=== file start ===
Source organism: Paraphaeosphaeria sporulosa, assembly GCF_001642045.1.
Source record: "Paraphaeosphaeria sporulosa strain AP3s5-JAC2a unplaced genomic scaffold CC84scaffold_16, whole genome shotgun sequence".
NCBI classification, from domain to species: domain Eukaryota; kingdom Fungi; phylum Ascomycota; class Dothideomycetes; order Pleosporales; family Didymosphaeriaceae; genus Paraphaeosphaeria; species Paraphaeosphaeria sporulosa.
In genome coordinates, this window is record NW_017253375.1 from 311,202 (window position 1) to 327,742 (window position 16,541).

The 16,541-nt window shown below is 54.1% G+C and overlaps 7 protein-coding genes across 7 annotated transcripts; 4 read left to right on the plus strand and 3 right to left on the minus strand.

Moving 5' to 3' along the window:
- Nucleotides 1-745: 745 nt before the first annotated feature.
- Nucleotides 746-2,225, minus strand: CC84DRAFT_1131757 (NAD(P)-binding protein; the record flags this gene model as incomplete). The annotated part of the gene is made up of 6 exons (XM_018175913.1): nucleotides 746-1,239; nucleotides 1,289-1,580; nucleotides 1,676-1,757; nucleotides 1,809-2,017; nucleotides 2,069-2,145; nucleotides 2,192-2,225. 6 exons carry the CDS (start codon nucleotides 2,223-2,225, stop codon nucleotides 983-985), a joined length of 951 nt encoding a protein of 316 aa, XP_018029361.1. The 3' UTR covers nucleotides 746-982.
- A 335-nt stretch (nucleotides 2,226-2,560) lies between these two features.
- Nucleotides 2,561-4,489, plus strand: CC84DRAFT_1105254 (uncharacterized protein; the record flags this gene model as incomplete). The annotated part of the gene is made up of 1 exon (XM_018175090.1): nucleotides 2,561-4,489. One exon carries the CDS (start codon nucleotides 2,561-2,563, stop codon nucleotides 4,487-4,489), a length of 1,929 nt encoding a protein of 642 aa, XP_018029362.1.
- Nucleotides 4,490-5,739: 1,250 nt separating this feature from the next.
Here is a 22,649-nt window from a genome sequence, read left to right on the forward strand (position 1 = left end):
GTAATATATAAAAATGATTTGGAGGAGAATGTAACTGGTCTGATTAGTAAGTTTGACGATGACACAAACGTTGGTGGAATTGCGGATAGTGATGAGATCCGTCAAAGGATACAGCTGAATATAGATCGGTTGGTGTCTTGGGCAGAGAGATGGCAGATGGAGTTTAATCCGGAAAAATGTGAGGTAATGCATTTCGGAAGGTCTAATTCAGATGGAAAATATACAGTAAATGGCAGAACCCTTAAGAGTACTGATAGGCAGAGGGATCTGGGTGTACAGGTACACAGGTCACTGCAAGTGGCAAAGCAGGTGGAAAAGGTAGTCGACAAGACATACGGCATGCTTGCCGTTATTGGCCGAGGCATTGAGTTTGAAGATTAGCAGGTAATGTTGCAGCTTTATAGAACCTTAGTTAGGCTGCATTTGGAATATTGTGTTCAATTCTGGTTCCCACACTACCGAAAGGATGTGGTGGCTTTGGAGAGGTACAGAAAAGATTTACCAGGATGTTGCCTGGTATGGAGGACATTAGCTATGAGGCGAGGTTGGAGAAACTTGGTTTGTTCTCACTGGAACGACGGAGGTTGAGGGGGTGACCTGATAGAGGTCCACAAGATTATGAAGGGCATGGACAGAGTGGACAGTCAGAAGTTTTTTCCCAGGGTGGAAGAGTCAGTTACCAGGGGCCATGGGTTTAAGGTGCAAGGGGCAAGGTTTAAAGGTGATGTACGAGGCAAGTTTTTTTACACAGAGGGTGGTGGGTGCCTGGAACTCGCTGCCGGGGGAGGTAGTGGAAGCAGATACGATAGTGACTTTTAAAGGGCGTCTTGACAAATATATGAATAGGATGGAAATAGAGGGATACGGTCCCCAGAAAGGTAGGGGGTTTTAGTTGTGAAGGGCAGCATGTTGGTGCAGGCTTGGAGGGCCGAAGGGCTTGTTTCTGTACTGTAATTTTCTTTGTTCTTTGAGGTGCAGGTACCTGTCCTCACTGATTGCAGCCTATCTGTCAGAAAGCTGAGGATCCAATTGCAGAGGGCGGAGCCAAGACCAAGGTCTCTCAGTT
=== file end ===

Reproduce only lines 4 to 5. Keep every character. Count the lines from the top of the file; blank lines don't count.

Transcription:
In genome coordinates, this window is record NW_017253375.1 from 311,202 (window position 1) to 327,742 (window position 16,541).

The 16,541-nt window shown below is 54.1% G+C and overlaps 7 protein-coding genes across 7 annotated transcripts; 4 read left to right on the plus strand and 3 right to left on the minus strand.